The Second Department held that Putnam County Supreme Court former Justice Francis A. Nicolai providently awarded maintenance to the plaintiff for a period of eight years, and that the amount of the award, $2,000 per month, was not excessive. The Second Department noted that it is well established that, as a general rule, the amount and duration of maintenance are matters committed to the sound discretion of the trial court. Inasmuch as Justice Nicolai properly considered the factors set forth in Domestic Relations Law § 236(B)(6)(a), his award of maintenance was not improvident. Moreover, taking into consideration the financial circumstances of the parties, neither the duration, nor the amount of maintenance was excessive.

Justice Nicolai had also directed the husband to pay child support in the sum of $2,220.33 per month. That award, too, was upheld.

Although there was no specific discussion of methodology or formulas, it may be noted that the award for 8 years, after this 22 marriage, was a period of approximately 36% of the length of the marriage. The maintenance amount of 24,000 per year, happened to be approximately 25% of the income of the husband net of the income of the wife. Child support for the three children was $2,220.33 per month ($26,643.96 per year). That sum was approximately 29% of the husband’s 2011 income less FICA and Medicare taxes and the $24,000.00 in maintenance.

Tomorrow’s blog post will discuss giving the husband credit for paying college room and board expenses. Thursday’s post will discuss giving credits to the wife for debts she incurred after the divorce action was commenced.

Jason A. Advocate, of Advocate & Lichtenstein, LLP (John H. Hersh, former counsel on the brief), of Manhattan, represented the husband. Sarah R. Scigliano, of Stephen M. Santoro, Sr., P.C., of Carmel, represented the wife.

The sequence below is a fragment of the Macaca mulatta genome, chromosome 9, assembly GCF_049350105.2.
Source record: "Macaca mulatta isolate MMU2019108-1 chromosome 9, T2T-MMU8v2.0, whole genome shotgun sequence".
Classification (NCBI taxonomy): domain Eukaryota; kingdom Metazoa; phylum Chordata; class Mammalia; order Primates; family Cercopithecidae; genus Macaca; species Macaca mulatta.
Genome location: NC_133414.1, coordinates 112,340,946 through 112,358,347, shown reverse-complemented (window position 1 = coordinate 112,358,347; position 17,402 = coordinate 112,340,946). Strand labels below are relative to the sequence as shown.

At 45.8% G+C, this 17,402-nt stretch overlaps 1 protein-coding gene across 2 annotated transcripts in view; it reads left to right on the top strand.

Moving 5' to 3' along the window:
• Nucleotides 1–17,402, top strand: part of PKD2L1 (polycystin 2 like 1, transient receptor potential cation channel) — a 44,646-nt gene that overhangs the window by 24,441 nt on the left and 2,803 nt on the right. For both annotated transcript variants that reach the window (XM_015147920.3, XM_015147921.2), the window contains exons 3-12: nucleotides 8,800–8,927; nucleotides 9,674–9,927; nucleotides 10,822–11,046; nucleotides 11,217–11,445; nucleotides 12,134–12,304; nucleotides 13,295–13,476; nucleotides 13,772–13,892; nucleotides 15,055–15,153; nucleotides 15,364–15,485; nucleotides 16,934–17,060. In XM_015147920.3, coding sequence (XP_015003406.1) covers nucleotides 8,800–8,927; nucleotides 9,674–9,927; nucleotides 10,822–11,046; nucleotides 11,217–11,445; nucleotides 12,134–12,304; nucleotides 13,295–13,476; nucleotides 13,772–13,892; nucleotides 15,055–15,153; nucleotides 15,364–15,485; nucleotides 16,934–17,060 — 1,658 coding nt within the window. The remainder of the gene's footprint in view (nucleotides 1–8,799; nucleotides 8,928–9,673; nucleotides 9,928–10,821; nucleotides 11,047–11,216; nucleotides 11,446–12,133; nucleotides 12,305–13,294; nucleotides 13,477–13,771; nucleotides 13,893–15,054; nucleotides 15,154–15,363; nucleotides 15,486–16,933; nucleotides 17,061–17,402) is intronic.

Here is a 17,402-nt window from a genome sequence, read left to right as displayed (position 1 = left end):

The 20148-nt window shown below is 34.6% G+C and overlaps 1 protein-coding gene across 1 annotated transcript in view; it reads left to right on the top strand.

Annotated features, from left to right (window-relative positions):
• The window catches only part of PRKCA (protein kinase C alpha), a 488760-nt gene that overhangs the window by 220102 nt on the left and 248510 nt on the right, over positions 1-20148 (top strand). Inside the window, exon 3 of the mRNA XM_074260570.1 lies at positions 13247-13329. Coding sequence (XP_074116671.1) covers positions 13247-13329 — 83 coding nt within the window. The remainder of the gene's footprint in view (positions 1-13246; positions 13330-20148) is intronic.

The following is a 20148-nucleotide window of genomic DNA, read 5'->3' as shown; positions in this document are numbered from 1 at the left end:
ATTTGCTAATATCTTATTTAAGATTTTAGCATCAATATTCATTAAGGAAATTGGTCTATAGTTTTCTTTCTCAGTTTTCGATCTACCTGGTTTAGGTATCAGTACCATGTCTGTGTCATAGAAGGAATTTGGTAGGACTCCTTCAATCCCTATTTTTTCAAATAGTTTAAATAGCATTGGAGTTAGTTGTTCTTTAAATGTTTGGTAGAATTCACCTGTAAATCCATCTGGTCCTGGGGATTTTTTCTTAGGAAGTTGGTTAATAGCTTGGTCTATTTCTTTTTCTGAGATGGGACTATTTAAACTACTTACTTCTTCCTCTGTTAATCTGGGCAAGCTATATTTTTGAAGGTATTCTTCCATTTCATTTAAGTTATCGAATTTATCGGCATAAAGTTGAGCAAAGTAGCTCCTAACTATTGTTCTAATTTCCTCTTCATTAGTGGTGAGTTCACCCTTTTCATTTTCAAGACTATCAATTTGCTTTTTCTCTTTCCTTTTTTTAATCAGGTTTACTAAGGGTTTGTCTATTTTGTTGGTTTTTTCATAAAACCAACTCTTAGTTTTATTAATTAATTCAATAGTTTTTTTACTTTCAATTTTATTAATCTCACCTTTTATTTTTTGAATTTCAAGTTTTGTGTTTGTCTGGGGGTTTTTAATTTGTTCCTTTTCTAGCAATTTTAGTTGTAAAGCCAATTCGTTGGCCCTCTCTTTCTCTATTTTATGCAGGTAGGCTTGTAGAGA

Child Support and the Recently-Employed Parent

Posted in Child Support (C.S.S.A.)

Pencil calculationIn its May 6, 2015 decision in Thompson-Fleming v. Fleming, the Appellate Division, Second Department, reversed the determination of Kings County Family Court Support Magistrate Kathryn A. Baur that had based a child support award on the father’s 2013 mid-year earnings-to-date. The Magistrate failed to account for the fact that the father had been unemployed for the first three months of that year, beginning his employment on March 28, 2013.

The father’s year-to-date earnings were shown on the his pay stub for the two-week period ending on July 13, 2013. Rather than using those year-to-date earnings, the Second Department held that the Magistrate should have annualized the father’s bi-weekly pay. Under these circumstances, the Support Magistrate should have taken the pay stub’s pay period figure and multiplied that figure by 26 to determine the father’s annual income, rather than rely upon the year-to-date figure.

As the Support Magistrate miscalculated the father’s income in determining the father’s child support obligation, Kings County Family Court Judge Michael A. Ambrosio should have granted the mother’s objection to Magistrate Baur’s order and recalculated the father’s income. Therefore, the appellate court remitted the matter for a recalculation of the father’s annual income and a redetermination of his child support obligation in accordance therewith. In the interim, the father was directed to continue to pay the mother the sum of $535 bi-weekly in child support.